Uncle Max eBook

This eBook from the Gutenberg Project consists of approximately 706 pages of information about Uncle Max.

I saw him shrink a little at that, and his honest brown eyes were full of pain.

‘My affection for Gladys,’ he repeated, in a low voice.  ’You are very frank, Ursula; but somehow I do not seem to mind it.  I never care for Miss Darrell to speak to me on the subject, although she has been so kind; in fact, no one could have been kinder.  We can only act up to our own natures:  it is certainly not her fault, but only my misfortune, that her sympathy jars on me.’

Max’s words gave me acute pain.

‘Surely you have not chosen Miss Darrell for your confidante, Max?’

‘I have chosen no one,’ he returned, with gentle rebuke at my vehemence.  ’Circumstances made Miss Darrell acquainted with my unlucky attachment.  She did all she could to help me, and out of common gratitude I could not refuse to listen to her well-meant efforts to comfort me.’

I remained silent from sheer dismay.  Things were far worse than I had imagined.  I began to lose hope from the moment I heard Miss Darrell had been mixed up in the affair; the thought sickened me.  I could hardly bear to hear Max speak; and yet how was I to help him unless he made me acquainted with the real state of the case?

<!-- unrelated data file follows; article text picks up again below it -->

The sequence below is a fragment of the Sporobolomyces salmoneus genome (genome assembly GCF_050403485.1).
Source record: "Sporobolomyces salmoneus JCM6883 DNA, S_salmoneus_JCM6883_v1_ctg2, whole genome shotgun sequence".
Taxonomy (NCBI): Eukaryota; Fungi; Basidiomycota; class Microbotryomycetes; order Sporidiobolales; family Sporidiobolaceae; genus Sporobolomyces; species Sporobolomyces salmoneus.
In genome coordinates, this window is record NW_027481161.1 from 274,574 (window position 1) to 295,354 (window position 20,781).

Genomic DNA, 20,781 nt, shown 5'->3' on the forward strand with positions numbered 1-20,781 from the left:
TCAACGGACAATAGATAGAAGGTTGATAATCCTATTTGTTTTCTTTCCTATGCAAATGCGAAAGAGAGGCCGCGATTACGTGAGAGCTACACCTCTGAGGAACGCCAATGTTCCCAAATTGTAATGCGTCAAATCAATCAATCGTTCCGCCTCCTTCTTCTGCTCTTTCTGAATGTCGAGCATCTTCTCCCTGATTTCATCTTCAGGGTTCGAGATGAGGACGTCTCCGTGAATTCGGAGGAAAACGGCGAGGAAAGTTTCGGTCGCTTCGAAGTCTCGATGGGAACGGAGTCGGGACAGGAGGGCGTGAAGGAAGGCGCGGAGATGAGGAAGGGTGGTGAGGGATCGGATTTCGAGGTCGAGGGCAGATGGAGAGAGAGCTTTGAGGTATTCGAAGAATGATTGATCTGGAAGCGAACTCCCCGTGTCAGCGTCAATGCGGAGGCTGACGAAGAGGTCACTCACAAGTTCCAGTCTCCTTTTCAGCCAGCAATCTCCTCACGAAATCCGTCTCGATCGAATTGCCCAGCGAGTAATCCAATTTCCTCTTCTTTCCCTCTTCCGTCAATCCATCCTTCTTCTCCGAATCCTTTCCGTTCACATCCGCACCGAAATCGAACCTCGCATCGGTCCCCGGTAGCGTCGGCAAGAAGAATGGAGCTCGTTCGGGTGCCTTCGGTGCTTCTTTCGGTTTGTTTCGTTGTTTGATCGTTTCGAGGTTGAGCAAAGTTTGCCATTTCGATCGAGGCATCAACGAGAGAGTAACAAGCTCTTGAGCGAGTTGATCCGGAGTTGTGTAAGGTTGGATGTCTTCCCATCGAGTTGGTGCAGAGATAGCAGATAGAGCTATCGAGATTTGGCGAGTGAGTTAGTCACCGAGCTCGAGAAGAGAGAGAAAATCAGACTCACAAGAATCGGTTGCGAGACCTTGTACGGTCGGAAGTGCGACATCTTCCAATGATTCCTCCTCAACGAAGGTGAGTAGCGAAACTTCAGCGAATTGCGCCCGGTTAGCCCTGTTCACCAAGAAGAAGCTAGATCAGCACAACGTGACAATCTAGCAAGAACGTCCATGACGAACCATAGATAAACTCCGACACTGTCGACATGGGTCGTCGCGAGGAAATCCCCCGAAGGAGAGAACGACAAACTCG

‘I suppose I had better tell you all from the beginning,’ he said, rather dejectedly; ’that is, as far as I know myself, for I can hardly tell you when I began to love Gladys.  I call her Gladys to myself,’ with a faint smile, ’and it comes naturally to me.  I ought to have said Miss Hamilton.’

‘But not to me, Max,’ I returned eagerly.

’What does it matter what I call her?  She will never take the only name I want to give her!’ was the melancholy reply to this.  ’I only know one thing, Ursula, that for three years—­ay, and longer than that—­she has been the one woman in the world to me, and that as long as she and I live no other woman shall ever cross the threshold of the vicarage as its mistress.’

‘Has it gone so deep as that, my poor Max?’

‘Yes,’ he returned briefly.  ’But we need not enter into that part of the subject; a man had best keep his own counsel in such matters.  I want to tell you bare facts, Ursula; we may as well leave feelings alone.  If you can help me to understand one or two points that are still misty to my comprehension, you will do me good service.’

‘I will try my very best for you both.’

’Thank you, but we cannot both be helped in the same way; our paths do not lie together.  Miss Hamilton has refused to become my wife.’

‘Oh, Max! not refused, surely.’  This was another blow,—­that he should have tried and failed,—­that Gladys with her own lips should have refused him; but perhaps he had written to her, and there was some misunderstanding; but when I hinted this to Max he shook his head.

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Uncle Max from Project Gutenberg. Public domain.
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